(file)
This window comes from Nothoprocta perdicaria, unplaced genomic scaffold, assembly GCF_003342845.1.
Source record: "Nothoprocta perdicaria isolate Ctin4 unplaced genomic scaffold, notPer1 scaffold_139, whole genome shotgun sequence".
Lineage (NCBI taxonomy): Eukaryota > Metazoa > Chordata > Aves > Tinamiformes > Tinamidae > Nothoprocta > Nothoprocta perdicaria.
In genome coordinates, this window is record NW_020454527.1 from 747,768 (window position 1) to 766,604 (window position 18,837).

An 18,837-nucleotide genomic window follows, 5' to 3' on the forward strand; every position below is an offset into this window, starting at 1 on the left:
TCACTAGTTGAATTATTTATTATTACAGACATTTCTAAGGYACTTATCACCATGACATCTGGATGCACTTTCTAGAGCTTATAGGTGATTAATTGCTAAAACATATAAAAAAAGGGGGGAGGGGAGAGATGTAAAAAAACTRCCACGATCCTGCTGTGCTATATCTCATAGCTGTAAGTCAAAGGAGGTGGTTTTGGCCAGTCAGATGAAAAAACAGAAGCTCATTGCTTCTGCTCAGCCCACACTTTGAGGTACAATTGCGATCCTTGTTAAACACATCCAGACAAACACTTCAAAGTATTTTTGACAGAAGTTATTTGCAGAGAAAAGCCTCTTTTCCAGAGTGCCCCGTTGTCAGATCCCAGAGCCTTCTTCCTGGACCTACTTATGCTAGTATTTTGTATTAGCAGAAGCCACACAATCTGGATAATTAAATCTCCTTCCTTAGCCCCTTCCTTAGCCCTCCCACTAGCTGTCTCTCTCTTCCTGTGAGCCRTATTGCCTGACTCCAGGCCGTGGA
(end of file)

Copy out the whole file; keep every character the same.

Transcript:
This window comes from Nothoprocta perdicaria, unplaced genomic scaffold, assembly GCF_003342845.1.
Source record: "Nothoprocta perdicaria isolate Ctin4 unplaced genomic scaffold, notPer1 scaffold_139, whole genome shotgun sequence".
Lineage (NCBI taxonomy): Eukaryota > Metazoa > Chordata > Aves > Tinamiformes > Tinamidae > Nothoprocta > Nothoprocta perdicaria.
In genome coordinates, this window is record NW_020454527.1 from 747,768 (window position 1) to 766,604 (window position 18,837).

An 18,837-nucleotide genomic window follows, 5' to 3' on the forward strand; every position below is an offset into this window, starting at 1 on the left:
TCACTAGTTGAATTATTTATTATTACAGACATTTCTAAGGYACTTATCACCATGACATCTGGATGCACTTTCTAGAGCTTATAGGTGATTAATTGCTAAAACATATAAAAAAAGGGGGGAGGGGAGAGATGTAAAAAAACTRCCACGATCCTGCTGTGCTATATCTCATAGCTGTAAGTCAAAGGAGGTGGTTTTGGCCAGTCAGATGAAAAAACAGAAGCTCATTGCTTCTGCTCAGCCCACACTTTGAGGTACAATTGCGATCCTTGTTAAACACATCCAGACAAACACTTCAAAGTATTTTTGACAGAAGTTATTTGCAGAGAAAAGCCTCTTTTCCAGAGTGCCCCGTTGTCAGATCCCAGAGCCTTCTTCCTGGACCTACTTATGCTAGTATTTTGTATTAGCAGAAGCCACACAATCTGGATAATTAAATCTCCTTCCTTAGCCCCTTCCTTAGCCCTCCCACTAGCTGTCTCTCTCTTCCTGTGAGCCRTATTGCCTGACTCCAGGCCGTGGA